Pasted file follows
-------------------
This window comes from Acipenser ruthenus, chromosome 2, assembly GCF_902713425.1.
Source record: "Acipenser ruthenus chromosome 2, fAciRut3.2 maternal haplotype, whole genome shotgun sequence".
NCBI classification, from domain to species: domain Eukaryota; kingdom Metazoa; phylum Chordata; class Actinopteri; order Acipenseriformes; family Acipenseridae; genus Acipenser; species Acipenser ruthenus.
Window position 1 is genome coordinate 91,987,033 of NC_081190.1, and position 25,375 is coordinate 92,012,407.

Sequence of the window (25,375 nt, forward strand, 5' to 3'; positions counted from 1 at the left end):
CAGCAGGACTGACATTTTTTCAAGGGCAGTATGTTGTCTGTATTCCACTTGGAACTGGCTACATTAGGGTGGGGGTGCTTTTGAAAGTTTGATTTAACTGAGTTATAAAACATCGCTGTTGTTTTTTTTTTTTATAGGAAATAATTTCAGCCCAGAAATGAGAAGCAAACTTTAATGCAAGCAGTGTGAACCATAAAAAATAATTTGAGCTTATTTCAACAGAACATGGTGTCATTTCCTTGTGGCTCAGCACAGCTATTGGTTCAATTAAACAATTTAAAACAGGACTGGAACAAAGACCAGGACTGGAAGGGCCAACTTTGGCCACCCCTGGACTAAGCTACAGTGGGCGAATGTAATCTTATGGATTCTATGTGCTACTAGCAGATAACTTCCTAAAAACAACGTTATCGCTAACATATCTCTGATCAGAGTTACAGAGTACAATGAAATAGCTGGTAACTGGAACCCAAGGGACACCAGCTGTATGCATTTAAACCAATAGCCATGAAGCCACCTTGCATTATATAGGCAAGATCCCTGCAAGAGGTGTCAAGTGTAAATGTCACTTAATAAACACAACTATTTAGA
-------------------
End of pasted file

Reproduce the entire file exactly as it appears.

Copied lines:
This window comes from Acipenser ruthenus, chromosome 2, assembly GCF_902713425.1.
Source record: "Acipenser ruthenus chromosome 2, fAciRut3.2 maternal haplotype, whole genome shotgun sequence".
NCBI classification, from domain to species: domain Eukaryota; kingdom Metazoa; phylum Chordata; class Actinopteri; order Acipenseriformes; family Acipenseridae; genus Acipenser; species Acipenser ruthenus.
Window position 1 is genome coordinate 91,987,033 of NC_081190.1, and position 25,375 is coordinate 92,012,407.

Sequence of the window (25,375 nt, forward strand, 5' to 3'; positions counted from 1 at the left end):
CAGCAGGACTGACATTTTTTCAAGGGCAGTATGTTGTCTGTATTCCACTTGGAACTGGCTACATTAGGGTGGGGGTGCTTTTGAAAGTTTGATTTAACTGAGTTATAAAACATCGCTGTTGTTTTTTTTTTTTATAGGAAATAATTTCAGCCCAGAAATGAGAAGCAAACTTTAATGCAAGCAGTGTGAACCATAAAAAATAATTTGAGCTTATTTCAACAGAACATGGTGTCATTTCCTTGTGGCTCAGCACAGCTATTGGTTCAATTAAACAATTTAAAACAGGACTGGAACAAAGACCAGGACTGGAAGGGCCAACTTTGGCCACCCCTGGACTAAGCTACAGTGGGCGAATGTAATCTTATGGATTCTATGTGCTACTAGCAGATAACTTCCTAAAAACAACGTTATCGCTAACATATCTCTGATCAGAGTTACAGAGTACAATGAAATAGCTGGTAACTGGAACCCAAGGGACACCAGCTGTATGCATTTAAACCAATAGCCATGAAGCCACCTTGCATTATATAGGCAAGATCCCTGCAAGAGGTGTCAAGTGTAAATGTCACTTAATAAACACAACTATTTAGA